The airline said in a statement that it is currently notifying next-of-kin about the situation. "Our thoughts and prayers are with all affected passengers and crew and their family members," Yahya said.

    Asked whether terrorism was suspected, Malaysian Prime Minister Najib Razak said, "We are looking at all possibilities, but it is too early to make any conclusive remarks."

    "We are extremely worried,'' Chinese Foreign Minister Wang Yi told reporters in Beijing. "We are doing all we can to get details. The news is very disturbing. We hope everyone on the plane is safe."

    Vietnamese website VN Express said a Vietnamese search and rescue official reported that signals from the plane were detected about 140 miles southwest of Vietnam's southernmost Ca Mau province. A Vietnam rescue official later denied the report.

    "We have been seeking but no signal from the plane yet," Pham Hien, director of a Vietnam maritime search and rescue coordination center in Vung Tau, told Reuters.

    China's state-run news agency Xinhua reported the plane was lost in airspace controlled by Vietnam, and never made contact with Chinese air traffic controllers. There have been no reports of a plane crashing into Chinese waters, and China is assisting the airline in its search for the plane. 

    Malaysian Transport Minister Hishammuddin Hussein also denied a Vietnamese state media report that the plane had crashed off south Vietnam, saying the government had not identified a crash scene.

    The plane "lost all contact and radar signal one minute before it entered Vietnam's air traffic control," Lt. Gen. Vo Van Tuan, deputy chief of staff of the Vietnamese army, said in a statement issued by the government. 

    The airline says the plane's pilot is Captain Zaharie Ahmad Shah, a 53-year-old who has been with the airline for over 30 years. The plane's first officer is Fariq Ab.Hamid, a 27-year-old who joined the airline in 2007. Both are Malaysians.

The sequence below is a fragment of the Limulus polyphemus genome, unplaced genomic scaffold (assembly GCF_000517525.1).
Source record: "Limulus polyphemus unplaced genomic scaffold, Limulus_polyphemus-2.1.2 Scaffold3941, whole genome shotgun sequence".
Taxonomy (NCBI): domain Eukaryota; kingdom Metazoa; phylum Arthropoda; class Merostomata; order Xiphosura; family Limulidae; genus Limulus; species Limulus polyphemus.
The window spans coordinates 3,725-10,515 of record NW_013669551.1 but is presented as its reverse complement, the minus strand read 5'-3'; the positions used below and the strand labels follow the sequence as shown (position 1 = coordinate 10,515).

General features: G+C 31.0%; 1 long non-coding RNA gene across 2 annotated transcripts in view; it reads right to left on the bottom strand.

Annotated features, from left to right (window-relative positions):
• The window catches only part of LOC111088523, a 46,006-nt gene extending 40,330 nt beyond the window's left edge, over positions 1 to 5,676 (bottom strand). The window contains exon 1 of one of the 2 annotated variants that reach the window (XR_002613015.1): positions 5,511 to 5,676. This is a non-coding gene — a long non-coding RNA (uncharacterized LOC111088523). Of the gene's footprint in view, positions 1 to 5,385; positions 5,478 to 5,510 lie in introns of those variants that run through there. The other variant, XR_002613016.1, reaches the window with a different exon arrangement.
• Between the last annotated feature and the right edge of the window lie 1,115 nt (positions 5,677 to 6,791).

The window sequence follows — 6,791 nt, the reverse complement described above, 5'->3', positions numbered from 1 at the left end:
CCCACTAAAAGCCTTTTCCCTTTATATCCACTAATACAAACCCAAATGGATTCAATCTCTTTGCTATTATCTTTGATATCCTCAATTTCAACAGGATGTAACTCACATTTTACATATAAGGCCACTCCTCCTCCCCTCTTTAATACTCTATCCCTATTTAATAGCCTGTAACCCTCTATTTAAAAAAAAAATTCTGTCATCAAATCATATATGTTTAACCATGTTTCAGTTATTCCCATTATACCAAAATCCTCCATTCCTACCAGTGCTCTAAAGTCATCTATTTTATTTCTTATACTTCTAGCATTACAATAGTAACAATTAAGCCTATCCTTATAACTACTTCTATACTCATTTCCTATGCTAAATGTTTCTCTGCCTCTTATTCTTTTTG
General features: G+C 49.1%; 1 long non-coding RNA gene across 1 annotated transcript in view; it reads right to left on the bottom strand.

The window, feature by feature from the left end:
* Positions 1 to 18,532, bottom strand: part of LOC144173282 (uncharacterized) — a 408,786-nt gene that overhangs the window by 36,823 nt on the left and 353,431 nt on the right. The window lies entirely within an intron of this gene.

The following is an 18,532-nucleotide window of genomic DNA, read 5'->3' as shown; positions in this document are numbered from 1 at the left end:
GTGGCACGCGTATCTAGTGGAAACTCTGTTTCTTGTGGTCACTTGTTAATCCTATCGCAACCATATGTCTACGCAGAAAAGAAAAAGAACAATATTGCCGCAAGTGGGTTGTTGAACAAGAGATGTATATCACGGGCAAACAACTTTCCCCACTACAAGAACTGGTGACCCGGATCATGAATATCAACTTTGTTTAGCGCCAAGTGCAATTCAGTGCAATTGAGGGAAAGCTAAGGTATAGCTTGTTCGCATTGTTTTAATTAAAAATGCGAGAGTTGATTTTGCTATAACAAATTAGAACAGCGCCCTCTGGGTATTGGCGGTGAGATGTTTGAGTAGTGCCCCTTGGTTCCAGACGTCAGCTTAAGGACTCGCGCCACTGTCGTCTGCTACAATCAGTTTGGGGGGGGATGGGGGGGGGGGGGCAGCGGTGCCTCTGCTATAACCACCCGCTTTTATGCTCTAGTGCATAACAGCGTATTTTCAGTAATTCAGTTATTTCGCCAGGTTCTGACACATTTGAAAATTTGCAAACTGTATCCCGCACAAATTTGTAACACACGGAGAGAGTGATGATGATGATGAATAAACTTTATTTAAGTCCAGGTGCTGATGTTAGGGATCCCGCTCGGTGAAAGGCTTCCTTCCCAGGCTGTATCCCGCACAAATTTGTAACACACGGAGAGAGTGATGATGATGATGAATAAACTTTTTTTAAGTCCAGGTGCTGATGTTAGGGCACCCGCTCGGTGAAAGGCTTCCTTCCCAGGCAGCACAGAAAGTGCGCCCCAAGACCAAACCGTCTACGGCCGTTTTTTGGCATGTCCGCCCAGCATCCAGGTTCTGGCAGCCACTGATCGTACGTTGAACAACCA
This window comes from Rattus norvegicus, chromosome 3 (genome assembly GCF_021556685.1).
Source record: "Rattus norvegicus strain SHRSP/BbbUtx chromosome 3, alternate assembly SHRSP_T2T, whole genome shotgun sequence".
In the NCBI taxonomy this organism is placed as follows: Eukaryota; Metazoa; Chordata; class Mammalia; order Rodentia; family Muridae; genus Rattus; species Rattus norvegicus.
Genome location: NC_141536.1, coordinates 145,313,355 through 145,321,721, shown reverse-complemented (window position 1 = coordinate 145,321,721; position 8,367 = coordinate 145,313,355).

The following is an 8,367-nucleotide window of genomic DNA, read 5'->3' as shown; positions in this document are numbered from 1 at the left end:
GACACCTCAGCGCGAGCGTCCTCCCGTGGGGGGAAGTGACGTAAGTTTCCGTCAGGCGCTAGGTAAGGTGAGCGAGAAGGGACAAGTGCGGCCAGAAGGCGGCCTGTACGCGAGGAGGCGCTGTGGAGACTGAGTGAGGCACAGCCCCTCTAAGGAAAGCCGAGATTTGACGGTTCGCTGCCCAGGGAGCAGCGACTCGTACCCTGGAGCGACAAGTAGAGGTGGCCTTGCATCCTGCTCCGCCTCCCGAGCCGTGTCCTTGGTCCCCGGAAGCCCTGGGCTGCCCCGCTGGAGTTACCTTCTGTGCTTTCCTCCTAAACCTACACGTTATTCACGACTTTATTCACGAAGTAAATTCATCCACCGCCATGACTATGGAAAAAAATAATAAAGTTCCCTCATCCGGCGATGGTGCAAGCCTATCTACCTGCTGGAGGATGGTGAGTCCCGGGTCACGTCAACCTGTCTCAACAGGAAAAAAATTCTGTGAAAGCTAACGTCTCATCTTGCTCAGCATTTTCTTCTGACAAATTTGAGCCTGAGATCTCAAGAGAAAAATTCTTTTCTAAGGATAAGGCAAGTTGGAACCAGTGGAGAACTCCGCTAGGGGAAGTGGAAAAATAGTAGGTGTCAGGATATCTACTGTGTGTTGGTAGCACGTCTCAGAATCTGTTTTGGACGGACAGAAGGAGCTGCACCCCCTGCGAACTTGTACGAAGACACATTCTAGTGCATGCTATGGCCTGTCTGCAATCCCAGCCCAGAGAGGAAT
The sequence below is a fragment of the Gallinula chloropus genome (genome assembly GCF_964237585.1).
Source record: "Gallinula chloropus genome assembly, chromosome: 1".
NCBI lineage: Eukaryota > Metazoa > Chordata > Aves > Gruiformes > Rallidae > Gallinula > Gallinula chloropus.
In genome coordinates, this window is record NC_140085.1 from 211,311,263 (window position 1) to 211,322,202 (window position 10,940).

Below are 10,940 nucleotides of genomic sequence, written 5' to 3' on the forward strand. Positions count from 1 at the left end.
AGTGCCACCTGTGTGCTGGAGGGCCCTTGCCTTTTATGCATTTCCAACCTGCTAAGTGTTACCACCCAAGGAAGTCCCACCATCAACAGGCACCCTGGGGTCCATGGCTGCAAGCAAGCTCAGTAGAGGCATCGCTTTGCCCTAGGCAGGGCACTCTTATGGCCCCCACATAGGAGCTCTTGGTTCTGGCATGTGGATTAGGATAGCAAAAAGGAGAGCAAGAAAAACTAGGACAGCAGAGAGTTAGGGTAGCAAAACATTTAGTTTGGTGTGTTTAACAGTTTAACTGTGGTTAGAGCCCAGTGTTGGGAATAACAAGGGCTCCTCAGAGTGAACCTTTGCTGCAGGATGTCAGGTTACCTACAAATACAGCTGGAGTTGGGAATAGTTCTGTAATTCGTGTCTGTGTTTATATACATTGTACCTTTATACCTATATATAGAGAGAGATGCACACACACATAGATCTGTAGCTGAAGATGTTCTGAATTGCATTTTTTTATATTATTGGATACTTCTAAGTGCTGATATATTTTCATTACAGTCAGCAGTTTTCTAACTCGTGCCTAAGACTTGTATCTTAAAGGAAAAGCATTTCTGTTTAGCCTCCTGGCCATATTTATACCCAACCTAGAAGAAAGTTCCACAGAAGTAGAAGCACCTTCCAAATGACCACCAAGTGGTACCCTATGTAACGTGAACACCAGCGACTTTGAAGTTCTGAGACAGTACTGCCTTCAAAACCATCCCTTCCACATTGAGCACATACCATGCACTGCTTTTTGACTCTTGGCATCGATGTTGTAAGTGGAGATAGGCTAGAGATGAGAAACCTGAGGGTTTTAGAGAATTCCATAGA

At Beijing's airport, authorities posted a notice asking relatives and friends of passengers to gather at a hotel about nine miles from the airport to wait for further information, and provided a shuttle bus service. A woman wept aboard the shuttle bus while saying on a mobile phone, "They want us to go to the hotel. It cannot be good!"

    Zhai Le was waiting for her friends, a couple, who were on their way back to the Chinese capital on the flight. She said she was very concerned because she hadn't been able to reach them.

    Relatives and friends of passengers were escorted into a private area at the Lido Hotel, and reporters were kept away. A man in a gray hooded sweatshirt later stormed out complaining about a lack of information. The man, who said he was a Beijing resident but declined to give his name, said he was anxious because his mother was on board the flight with a group of 10 tourists.

    "We have been waiting for hours," he said. "And there is still no verification."

    In Kuala Lumpur, family members gathered at the airport, but were kept away from reporters.

    "Our team is currently calling the next of kin passengers and crew. Focus of the airline is to work with the emergency responders and authorities and mobilize its full support," Jauhair, said.

    "Our thoughts and prayers are with all affected passnegers and crew and their family members," he said.

    Fuad Sharuji, Malaysia Airlines' vice president of operations control told CNN that the plane was flying at an altitude of 35,000 feet when it disappeared  (foxnews/adm)

    1 comment: